Where do we go from here?
Following a brief recap of content, this chapter takes a look at future directions in frontline provider research. In doing so, it explains, for example, how emotional intelligence screening can be used to enhance employee-selection processes. Since highly emotionally intelligent individuals possess an enhanced ability to manage their emotions, and handle interpersonal relationships better than those with lower levels of emotional intelligence, gauging this attribute in the selection of frontline service providers is vital. After discussing directions in selection, technologies such as data-and text-mining are used to demonstrate emerging technologies on the customer information front. Emerging data-and text-mining technologies can uncover nonobvious patterns in data and text ﬁles that can provide insight into how to serve the customer better. The chapter concludes with coverage of trends in employee motivational strategies and in identifying sustainable competitive advantages.
While not a panacea for success, we contend that internalizing and implementing the information contained in this book will oﬀer service ﬁrms a formidable advantage over their competitors. The ﬁrst two chapters deﬁne encounter theory, the theoretical model of social relationships upon which much later inquiry is premised. In doing so, these opening pages describe the importance of social situations and identify the observable attributes that aid in describing the intersubjective set. Along these lines, distinctions are enumerated between interactive encounters and relational service situations, and the power of emotions and motivations in the encounter situation is addressed. Chapters 3 and 4 explain the critical need to properly understand the
wants and motivations of disparate customer segments, and role of the service manager in accommodating those wants and motivations from a social interaction perspective. A management visioning process is outlined, and the reliance of the process and outcomes on frontline interactions is stressed.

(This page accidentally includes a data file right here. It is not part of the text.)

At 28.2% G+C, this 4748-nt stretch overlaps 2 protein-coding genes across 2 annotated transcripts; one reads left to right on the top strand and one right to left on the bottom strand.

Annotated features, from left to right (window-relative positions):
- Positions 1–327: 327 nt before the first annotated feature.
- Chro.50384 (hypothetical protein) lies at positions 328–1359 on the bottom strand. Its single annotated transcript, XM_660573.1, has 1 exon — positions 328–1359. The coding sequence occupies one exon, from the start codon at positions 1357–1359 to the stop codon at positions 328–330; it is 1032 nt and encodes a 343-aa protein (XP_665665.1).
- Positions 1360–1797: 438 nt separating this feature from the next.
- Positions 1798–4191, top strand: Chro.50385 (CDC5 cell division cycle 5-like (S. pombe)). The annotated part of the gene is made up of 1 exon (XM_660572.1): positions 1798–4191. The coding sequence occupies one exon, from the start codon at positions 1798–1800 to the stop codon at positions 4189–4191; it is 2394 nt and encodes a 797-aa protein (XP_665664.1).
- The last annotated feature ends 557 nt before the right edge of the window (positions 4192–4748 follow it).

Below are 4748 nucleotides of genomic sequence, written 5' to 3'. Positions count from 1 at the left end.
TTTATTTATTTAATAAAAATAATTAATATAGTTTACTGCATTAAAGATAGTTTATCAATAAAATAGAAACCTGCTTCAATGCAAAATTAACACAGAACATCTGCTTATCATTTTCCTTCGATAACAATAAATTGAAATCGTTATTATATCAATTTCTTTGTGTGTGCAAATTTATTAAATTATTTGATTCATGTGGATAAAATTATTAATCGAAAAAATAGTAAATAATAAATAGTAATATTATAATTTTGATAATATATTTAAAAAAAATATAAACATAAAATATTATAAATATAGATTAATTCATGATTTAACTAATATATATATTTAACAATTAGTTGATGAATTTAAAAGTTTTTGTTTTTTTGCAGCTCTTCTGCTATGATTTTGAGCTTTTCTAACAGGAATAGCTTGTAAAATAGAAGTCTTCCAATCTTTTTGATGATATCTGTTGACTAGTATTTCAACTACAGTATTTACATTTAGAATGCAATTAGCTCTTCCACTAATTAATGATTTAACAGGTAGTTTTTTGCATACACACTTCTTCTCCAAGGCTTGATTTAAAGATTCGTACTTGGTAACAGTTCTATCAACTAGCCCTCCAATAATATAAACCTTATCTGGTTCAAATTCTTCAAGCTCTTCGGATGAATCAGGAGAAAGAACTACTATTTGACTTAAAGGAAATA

Thus, according to this logic, information generated at the frontline must be used to formulate strategies, which must be communicated clearly to frontline actors to avoid role ambiguity and its negative correlates. Chapters 5 and 6 describe the positioning of the service provider role, and
means by which to appeal to the customer and provider roles through various communication channels. These discussions stress the strong bidirectional association between employee and customer satisfaction. Stated diﬀerently, frontline providers who perceive high levels of distributive, procedural, and interactional justice are more prone to deliver service that leaves customers with mirroring justice perceptions. Next, Chapter 7 describes in detail the verbal communication skills most
likely to result in customer rapport and ultimate satisfaction. Nonverbal communication is also discussed at length in this section. Since most human communication is a result of nonverbal cues, this content is quintessential for service providers to understand and practice. The chapter concludes by addressing how various combinations of verbal and nonverbal habits can be used to illustrate to customers that they are being listened to during frontline interactions. Chapter 8 extends beyond previous discussions by providing direction on
how to achieve customer delight and customer loyalty. It is also indicated that it is possible for ﬁrms to invest too much time and eﬀort in service quality, therefore they must weigh service quality initiatives against each other to assess their potential returns. This process mandates that ﬁrms have an understanding of which service-related amenities customers value the most. And this ﬁnal chapter oﬀers a discussion of emerging areas of interest in frontline interactions: